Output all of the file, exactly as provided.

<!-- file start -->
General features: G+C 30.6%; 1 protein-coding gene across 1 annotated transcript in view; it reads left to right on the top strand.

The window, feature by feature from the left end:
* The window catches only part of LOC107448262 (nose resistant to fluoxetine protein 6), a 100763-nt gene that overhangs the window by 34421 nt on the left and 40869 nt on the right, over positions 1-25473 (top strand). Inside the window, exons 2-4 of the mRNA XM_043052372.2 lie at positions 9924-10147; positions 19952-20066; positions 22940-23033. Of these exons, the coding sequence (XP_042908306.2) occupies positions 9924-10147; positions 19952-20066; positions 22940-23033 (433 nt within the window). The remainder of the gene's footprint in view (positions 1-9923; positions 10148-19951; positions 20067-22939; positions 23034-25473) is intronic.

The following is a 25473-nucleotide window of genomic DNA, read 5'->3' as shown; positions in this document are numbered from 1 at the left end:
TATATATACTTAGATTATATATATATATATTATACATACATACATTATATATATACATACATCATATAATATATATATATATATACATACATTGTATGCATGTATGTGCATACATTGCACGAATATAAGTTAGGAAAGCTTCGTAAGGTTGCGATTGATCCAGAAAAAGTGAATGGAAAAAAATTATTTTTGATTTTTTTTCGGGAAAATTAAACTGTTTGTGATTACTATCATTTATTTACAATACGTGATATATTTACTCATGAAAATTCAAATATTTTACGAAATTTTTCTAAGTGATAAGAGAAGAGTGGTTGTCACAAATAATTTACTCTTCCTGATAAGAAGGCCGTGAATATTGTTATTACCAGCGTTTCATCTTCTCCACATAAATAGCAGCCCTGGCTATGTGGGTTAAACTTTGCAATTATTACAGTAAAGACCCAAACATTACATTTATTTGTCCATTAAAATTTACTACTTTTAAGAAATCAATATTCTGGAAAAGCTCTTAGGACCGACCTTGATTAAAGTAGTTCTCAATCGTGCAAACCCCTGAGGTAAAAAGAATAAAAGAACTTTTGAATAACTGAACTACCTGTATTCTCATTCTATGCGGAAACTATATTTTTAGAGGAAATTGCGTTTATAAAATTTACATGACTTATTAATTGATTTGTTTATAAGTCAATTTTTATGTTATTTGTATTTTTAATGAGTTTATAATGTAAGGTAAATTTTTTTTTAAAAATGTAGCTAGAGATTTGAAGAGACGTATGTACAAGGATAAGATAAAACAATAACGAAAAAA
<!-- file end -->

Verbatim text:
General features: G+C 30.6%; 1 protein-coding gene across 1 annotated transcript in view; it reads left to right on the top strand.

The window, feature by feature from the left end:
* The window catches only part of LOC107448262 (nose resistant to fluoxetine protein 6), a 100763-nt gene that overhangs the window by 34421 nt on the left and 40869 nt on the right, over positions 1-25473 (top strand). Inside the window, exons 2-4 of the mRNA XM_043052372.2 lie at positions 9924-10147; positions 19952-20066; positions 22940-23033. Of these exons, the coding sequence (XP_042908306.2) occupies positions 9924-10147; positions 19952-20066; positions 22940-23033 (433 nt within the window). The remainder of the gene's footprint in view (positions 1-9923; positions 10148-19951; positions 20067-22939; positions 23034-25473) is intronic.

The following is a 25473-nucleotide window of genomic DNA, read 5'->3' as shown; positions in this document are numbered from 1 at the left end:
TATATATACTTAGATTATATATATATATATTATACATACATACATTATATATATACATACATCATATAATATATATATATATATACATACATTGTATGCATGTATGTGCATACATTGCACGAATATAAGTTAGGAAAGCTTCGTAAGGTTGCGATTGATCCAGAAAAAGTGAATGGAAAAAAATTATTTTTGATTTTTTTTCGGGAAAATTAAACTGTTTGTGATTACTATCATTTATTTACAATACGTGATATATTTACTCATGAAAATTCAAATATTTTACGAAATTTTTCTAAGTGATAAGAGAAGAGTGGTTGTCACAAATAATTTACTCTTCCTGATAAGAAGGCCGTGAATATTGTTATTACCAGCGTTTCATCTTCTCCACATAAATAGCAGCCCTGGCTATGTGGGTTAAACTTTGCAATTATTACAGTAAAGACCCAAACATTACATTTATTTGTCCATTAAAATTTACTACTTTTAAGAAATCAATATTCTGGAAAAGCTCTTAGGACCGACCTTGATTAAAGTAGTTCTCAATCGTGCAAACCCCTGAGGTAAAAAGAATAAAAGAACTTTTGAATAACTGAACTACCTGTATTCTCATTCTATGCGGAAACTATATTTTTAGAGGAAATTGCGTTTATAAAATTTACATGACTTATTAATTGATTTGTTTATAAGTCAATTTTTATGTTATTTGTATTTTTAATGAGTTTATAATGTAAGGTAAATTTTTTTTTAAAAATGTAGCTAGAGATTTGAAGAGACGTATGTACAAGGATAAGATAAAACAATAACGAAAAAA